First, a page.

To achieve health benefits, physical activity guidelines state that adults, ages 18-64 should accumulate at least 150 minutes of moderate to vigorous activity per week. Moderate activity can be defined as 11-14 (light work – somewhat hard) on Borg’s Rating of Perceived Exertion Scale of 6-20 (6 = laying on the couch, 20 = hardest thing you’ve ever done). So why are only 57% of Albertans meeting these guidelines? In addition to lack of physical activity, Canadians are also spending on average almost 10 hours per day completely sedentary.
Dangers of Being Sedentary
Sedentary behaviour refers to any waking behaviour with a low energy expenditure while in a sitting or reclining posture. Screen time (TV viewing, video game playing, leisure time computer use) is a common sedentary behaviour, while other behaviours include time spent sitting, reading, or in passive transportation. Excessive sedentary time is associated with negative health and mortality outcomes, even for those individuals achieving health benefits and meeting the physical activity guidelines. Between family, friends, work, social life, and school, the days seem to run away leaving most people feeling like they don’t have time or energy to sneak in a workout. With advancing technology and living in a world of convenience, our recreation time has been taken over by tablets, motorized vacuums and fast food delivery services. So, what can we do to meet guidelines?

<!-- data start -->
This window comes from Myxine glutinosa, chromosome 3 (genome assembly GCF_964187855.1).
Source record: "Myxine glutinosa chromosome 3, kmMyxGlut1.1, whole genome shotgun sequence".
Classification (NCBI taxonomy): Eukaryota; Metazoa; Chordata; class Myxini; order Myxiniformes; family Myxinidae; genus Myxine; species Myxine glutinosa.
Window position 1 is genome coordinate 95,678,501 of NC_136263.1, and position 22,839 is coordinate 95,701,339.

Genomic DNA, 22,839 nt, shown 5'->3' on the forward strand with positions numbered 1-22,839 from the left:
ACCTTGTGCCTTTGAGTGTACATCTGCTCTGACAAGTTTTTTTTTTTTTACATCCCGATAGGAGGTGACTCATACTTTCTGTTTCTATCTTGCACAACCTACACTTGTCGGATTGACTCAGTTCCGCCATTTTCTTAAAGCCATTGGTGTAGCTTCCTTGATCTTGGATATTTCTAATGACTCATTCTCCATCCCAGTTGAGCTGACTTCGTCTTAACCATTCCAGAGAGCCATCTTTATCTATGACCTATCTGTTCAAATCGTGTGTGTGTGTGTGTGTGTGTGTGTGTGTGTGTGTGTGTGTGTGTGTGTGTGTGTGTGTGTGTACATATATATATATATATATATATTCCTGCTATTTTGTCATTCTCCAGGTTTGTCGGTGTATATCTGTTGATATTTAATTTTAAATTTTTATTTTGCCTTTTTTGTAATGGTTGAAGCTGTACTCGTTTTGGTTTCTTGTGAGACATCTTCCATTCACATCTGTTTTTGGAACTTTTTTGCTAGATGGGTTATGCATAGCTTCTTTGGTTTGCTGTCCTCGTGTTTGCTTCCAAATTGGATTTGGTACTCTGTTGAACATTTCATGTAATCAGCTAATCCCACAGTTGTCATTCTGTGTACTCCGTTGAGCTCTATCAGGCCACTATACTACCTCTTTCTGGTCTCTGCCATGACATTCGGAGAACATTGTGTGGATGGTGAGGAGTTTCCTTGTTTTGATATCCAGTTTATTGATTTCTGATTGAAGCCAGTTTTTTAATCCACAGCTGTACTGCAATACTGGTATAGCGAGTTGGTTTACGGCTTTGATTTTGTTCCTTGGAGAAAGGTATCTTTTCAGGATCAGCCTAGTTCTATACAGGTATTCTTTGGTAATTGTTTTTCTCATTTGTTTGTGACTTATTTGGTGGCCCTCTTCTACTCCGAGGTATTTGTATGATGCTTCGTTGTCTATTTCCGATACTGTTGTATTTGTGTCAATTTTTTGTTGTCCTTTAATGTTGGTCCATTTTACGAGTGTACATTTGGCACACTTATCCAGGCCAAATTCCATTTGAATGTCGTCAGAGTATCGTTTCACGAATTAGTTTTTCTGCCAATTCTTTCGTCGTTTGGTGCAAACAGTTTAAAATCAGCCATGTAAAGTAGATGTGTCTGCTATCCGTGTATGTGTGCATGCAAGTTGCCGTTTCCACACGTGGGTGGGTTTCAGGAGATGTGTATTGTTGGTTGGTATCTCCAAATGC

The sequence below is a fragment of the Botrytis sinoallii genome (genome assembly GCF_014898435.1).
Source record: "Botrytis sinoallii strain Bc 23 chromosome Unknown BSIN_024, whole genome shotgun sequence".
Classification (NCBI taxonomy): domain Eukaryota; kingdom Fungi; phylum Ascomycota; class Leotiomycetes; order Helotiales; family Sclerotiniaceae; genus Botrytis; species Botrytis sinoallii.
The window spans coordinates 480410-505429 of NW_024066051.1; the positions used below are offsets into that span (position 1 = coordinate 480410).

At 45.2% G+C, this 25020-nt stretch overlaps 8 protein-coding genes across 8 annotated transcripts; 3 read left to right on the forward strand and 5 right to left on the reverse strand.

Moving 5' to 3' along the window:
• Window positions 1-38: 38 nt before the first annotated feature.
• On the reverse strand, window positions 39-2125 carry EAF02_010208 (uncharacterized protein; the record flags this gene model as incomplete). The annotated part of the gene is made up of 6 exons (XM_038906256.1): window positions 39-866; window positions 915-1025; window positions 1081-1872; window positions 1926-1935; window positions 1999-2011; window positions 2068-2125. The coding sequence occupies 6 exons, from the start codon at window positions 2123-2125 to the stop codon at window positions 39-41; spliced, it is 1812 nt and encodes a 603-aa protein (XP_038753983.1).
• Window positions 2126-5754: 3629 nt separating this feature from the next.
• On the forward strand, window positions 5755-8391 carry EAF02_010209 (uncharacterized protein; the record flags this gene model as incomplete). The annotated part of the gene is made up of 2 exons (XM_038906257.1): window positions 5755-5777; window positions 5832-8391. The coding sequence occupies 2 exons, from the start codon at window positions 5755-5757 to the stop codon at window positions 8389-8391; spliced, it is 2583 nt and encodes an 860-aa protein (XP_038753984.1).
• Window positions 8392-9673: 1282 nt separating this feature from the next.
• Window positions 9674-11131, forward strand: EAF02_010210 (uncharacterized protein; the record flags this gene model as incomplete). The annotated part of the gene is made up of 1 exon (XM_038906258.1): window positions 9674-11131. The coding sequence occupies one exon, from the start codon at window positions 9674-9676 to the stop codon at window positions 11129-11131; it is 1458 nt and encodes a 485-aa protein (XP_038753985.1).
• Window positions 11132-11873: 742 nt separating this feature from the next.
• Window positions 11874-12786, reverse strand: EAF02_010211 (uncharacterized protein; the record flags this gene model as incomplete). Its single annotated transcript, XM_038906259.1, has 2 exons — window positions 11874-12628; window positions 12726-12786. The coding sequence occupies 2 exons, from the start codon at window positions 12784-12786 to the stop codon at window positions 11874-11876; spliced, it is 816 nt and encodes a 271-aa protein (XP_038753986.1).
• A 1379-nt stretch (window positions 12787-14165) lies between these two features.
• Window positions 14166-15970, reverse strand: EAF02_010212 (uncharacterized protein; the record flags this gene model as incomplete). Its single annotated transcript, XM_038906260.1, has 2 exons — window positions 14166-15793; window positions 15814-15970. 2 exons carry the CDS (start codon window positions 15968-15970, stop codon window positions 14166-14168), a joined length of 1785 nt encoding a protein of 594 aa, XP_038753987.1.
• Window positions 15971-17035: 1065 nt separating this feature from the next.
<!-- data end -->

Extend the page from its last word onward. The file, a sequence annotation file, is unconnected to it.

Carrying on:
Physical Activity vs Exercise
Physical activity is any bodily movement produced by skeletal muscles that requires energy expenditure. Exercise can be defined as an activity requiring physical effort, carried out specifically to sustain or improve health and fitness. Both contribute to our 150 minutes of activity per week, but often physical activity is perceived as two hours at the gym, with the latest and greatest in fitness technology and a brand-new outfit. Being physically active doesn’t necessarily mean spending hours at the gym, as long as you’re increasing your heart rate, you’re contributing to your 150 minutes of activity per week.
150 Can be Easy
- Let’s break 150 minutes per week down even further:
- 30 minutes per day x 5 days per week
- 10 minutes x 3 bouts per day
When you break the time down into three 10-minute bouts, it seems more manageable. Some strategies for increasing physical activity include using active transportation (walking, cycling, running), parking farther away from work to add in those extra steps, or taking the stairs instead of the elevator. This all contributes to not only your 150 minutes of activity per week, but it also aids in counteracting the effects of sitting!
For more information on Canadian Physical Activity Guidelines and ways get active, check out the Alberta Centre for Active Living.